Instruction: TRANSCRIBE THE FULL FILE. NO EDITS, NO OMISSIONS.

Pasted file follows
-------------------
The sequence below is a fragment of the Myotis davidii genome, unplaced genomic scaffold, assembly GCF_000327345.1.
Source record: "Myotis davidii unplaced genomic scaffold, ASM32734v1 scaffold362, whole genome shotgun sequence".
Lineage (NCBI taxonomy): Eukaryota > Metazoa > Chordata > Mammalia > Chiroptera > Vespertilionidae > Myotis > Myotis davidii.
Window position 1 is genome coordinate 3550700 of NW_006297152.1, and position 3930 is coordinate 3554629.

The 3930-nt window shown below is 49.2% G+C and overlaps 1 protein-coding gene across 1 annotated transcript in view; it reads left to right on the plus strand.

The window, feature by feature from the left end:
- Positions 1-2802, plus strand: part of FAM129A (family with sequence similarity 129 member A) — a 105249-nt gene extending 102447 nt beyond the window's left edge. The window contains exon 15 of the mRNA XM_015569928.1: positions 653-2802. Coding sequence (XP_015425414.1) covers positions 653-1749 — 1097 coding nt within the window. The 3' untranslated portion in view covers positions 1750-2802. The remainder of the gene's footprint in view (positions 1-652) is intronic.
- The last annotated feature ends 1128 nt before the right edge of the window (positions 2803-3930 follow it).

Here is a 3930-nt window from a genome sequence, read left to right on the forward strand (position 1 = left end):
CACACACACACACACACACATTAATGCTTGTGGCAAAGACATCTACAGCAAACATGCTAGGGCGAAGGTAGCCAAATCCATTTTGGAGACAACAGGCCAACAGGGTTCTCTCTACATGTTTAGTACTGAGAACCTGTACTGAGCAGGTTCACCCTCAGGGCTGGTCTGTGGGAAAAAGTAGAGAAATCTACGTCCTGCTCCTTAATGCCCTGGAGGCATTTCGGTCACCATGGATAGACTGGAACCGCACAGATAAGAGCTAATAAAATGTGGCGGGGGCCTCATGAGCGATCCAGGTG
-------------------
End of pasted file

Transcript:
The sequence below is a fragment of the Myotis davidii genome, unplaced genomic scaffold, assembly GCF_000327345.1.
Source record: "Myotis davidii unplaced genomic scaffold, ASM32734v1 scaffold362, whole genome shotgun sequence".
Lineage (NCBI taxonomy): Eukaryota > Metazoa > Chordata > Mammalia > Chiroptera > Vespertilionidae > Myotis > Myotis davidii.
Window position 1 is genome coordinate 3550700 of NW_006297152.1, and position 3930 is coordinate 3554629.

The 3930-nt window shown below is 49.2% G+C and overlaps 1 protein-coding gene across 1 annotated transcript in view; it reads left to right on the plus strand.

The window, feature by feature from the left end:
- Positions 1-2802, plus strand: part of FAM129A (family with sequence similarity 129 member A) — a 105249-nt gene extending 102447 nt beyond the window's left edge. The window contains exon 15 of the mRNA XM_015569928.1: positions 653-2802. Coding sequence (XP_015425414.1) covers positions 653-1749 — 1097 coding nt within the window. The 3' untranslated portion in view covers positions 1750-2802. The remainder of the gene's footprint in view (positions 1-652) is intronic.
- The last annotated feature ends 1128 nt before the right edge of the window (positions 2803-3930 follow it).

Here is a 3930-nt window from a genome sequence, read left to right on the forward strand (position 1 = left end):
CACACACACACACACACACATTAATGCTTGTGGCAAAGACATCTACAGCAAACATGCTAGGGCGAAGGTAGCCAAATCCATTTTGGAGACAACAGGCCAACAGGGTTCTCTCTACATGTTTAGTACTGAGAACCTGTACTGAGCAGGTTCACCCTCAGGGCTGGTCTGTGGGAAAAAGTAGAGAAATCTACGTCCTGCTCCTTAATGCCCTGGAGGCATTTCGGTCACCATGGATAGACTGGAACCGCACAGATAAGAGCTAATAAAATGTGGCGGGGGCCTCATGAGCGATCCAGGTG